9 A sks the European Council to launch an international website offering citizens and businesses a place to share small ecological actions;

10. Invites Member States to continue working to achieve carbon neutrality by 2050;

11. Requests Member States to increase transparency in their legislative processes, specifically with regard to climate policy.



Houses Warm, Wallets Empty: Aer Russia's withdrawal and exclusion from the European energy market in 2022 caused consumer prices and energy company profits to skyrocket, highlighting Europe's geopolitical dependency on fossil fuels from authoritarian states, how can the EU guarantee affordable energy for all without running out of supply?

Submitted by: Brian Chirio (Tampereen yhteiskoulun lukio), Defne Çolak (TR), Alexandra Filipova (European School of Helsinki), Arthur Heinonen (European School of Helsinki), Emilie Huotari (Helsingin ranskalais-suomalainen koulu), Oran Lafferty (IE), Michael Meenan (IE), Alma Milivić (Tampereen lyseon lukio), Florence Willich (CH), Milana Ševo (Chairperson, RS)

The European Youth Parliament aims to lower the energy prices, while ensuring that sufficient amounts of affordable energy are readily available in all Member States by reforming and regulating the energy market. We aspire to meet our energy transition goals by investing in renewable energy and research. In addition, we desire to promote efficient energy usage to diminish energy consumption. It is our goal for the EU to become more self-sufficient, but still maintain the balance through enhanced trade with non-authoritarian states, because:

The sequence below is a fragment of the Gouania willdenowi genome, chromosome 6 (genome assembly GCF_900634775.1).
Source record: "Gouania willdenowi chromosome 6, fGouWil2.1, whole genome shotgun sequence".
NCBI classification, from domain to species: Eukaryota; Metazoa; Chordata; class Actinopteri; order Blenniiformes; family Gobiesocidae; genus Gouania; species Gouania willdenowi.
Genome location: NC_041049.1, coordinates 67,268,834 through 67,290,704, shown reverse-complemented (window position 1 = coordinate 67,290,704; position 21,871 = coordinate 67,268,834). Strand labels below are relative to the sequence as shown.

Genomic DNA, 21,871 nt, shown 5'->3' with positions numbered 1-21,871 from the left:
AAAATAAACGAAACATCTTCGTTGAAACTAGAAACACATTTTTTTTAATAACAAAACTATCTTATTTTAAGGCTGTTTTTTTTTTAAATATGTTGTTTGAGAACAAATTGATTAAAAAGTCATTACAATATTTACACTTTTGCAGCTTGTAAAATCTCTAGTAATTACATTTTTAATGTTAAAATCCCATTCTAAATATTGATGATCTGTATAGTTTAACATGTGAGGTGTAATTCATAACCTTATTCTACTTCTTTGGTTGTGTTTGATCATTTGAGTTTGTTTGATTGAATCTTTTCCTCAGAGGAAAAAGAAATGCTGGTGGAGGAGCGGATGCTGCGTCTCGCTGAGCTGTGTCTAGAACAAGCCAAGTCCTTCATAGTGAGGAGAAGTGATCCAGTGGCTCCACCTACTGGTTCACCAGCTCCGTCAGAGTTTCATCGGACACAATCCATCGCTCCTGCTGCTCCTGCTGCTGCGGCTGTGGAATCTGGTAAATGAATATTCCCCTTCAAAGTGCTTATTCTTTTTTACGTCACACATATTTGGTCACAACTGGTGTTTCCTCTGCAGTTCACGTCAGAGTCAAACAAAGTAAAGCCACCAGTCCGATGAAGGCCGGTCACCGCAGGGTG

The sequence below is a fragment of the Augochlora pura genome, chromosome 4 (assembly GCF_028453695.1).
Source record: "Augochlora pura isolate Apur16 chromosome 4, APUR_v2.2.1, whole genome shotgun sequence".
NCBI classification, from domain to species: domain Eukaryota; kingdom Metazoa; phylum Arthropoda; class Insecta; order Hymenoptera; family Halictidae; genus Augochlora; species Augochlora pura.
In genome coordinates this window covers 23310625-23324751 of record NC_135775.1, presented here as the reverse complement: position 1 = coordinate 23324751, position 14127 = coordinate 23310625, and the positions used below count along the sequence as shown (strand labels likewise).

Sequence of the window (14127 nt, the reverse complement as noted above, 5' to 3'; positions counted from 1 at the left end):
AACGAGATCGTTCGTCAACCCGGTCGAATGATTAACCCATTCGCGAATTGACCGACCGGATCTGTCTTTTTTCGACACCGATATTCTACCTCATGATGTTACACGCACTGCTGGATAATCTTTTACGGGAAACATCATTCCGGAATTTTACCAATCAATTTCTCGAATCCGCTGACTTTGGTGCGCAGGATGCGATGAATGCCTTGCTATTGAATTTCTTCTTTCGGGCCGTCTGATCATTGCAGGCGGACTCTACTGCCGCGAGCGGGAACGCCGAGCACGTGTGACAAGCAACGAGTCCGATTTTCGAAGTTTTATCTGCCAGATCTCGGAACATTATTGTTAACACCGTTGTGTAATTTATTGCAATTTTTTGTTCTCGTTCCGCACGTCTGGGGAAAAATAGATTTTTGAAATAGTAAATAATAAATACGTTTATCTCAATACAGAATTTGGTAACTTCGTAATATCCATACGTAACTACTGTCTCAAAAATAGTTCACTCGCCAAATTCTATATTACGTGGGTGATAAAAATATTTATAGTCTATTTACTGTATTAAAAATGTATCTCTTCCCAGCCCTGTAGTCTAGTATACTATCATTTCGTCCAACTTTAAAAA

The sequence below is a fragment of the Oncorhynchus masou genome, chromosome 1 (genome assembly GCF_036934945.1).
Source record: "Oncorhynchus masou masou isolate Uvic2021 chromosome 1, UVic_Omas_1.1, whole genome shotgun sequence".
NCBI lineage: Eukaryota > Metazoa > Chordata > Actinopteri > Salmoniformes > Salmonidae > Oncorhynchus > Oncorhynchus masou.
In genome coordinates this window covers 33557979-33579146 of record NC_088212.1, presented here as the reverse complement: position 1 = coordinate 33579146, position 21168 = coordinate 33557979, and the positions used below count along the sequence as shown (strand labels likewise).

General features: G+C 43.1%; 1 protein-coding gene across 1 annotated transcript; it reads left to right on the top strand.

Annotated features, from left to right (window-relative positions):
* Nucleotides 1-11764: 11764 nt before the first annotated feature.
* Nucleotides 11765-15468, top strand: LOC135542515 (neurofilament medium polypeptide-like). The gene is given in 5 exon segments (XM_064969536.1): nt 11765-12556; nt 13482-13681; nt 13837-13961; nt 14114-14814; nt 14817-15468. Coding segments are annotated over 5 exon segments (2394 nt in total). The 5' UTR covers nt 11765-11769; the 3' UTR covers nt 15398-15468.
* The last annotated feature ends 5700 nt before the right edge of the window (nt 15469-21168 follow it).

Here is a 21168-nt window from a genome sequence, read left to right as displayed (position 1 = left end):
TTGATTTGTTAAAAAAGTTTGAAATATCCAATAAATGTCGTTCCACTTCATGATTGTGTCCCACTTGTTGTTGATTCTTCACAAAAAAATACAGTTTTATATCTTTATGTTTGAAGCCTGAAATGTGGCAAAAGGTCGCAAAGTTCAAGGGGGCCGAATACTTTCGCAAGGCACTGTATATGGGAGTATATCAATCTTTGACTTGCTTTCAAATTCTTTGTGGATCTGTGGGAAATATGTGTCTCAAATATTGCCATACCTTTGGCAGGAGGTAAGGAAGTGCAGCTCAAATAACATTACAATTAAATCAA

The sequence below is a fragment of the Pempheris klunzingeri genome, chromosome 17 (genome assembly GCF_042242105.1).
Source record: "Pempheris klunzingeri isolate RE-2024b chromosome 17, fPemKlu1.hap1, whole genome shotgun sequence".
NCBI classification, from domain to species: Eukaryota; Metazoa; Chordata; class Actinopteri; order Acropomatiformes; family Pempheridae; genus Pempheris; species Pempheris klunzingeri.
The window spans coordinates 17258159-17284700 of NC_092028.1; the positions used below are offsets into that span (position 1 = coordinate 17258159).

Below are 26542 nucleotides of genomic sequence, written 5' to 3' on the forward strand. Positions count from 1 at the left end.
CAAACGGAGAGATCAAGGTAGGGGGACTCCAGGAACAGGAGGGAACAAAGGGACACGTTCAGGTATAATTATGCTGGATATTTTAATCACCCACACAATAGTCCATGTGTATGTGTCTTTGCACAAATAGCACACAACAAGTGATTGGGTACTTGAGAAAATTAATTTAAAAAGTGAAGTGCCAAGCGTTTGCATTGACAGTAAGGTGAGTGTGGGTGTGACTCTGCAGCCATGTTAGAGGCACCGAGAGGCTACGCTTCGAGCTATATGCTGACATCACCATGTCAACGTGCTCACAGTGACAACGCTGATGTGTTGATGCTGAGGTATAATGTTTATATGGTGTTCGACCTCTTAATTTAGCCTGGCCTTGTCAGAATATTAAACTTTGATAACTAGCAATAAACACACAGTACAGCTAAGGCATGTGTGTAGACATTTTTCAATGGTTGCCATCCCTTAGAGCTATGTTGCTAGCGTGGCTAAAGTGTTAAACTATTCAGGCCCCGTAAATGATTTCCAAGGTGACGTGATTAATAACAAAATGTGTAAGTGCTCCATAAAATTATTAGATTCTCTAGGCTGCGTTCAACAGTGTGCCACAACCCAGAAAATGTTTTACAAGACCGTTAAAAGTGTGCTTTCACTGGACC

A. The EU is vastly dependent on fossil fuel imports from non-EU countries,

B. Roughly 75% of the building stock in the EU is energy inefficient, producing large amounts of energy waste,

C. The EU has failed to establish sufficient mechanisms to promote large-scale investment in renewable energy research,

D Current energy prices are unaffordable for many low-income households, as well as small businesses,

Turku 2023 – National Session of the European Youth Parliament Finland General Assembly, 10 April 2023

Turku 2023 – National Session of the European Youth Parliament Finland General Assembly, 10 April 2023

E. The existing energy market framework is not compatible with the evolving geopolitical landscape,

F. Renewable energy remains an underutilised resource within urban environments,

G There is an absence of import infrastructure for the cross-border movement of energy, resulting in an insufficient number of energy providers,

H. Insufficient energy storage infrastructure impedes the effective retention of plentiful renewable energy resources;

The European Youth Parliament,

1 Appeals to the European Commission to introduce legislation that would require businesses to reduce energy consumption in commercial settings during non-business hours;

2. Seeks that the Council of Europe Development Bank (CEB), as a partner in the InvestEU project, allocates funds for the renovation of residential buildings with the aim of improving heating, insulation and energy efficiency;

3 Calls upon the European Commission to fund the research and growth of green energy industries by:

a. allocating funding by utilising existing resources such as the Recover y and Resilience Facility (RRF),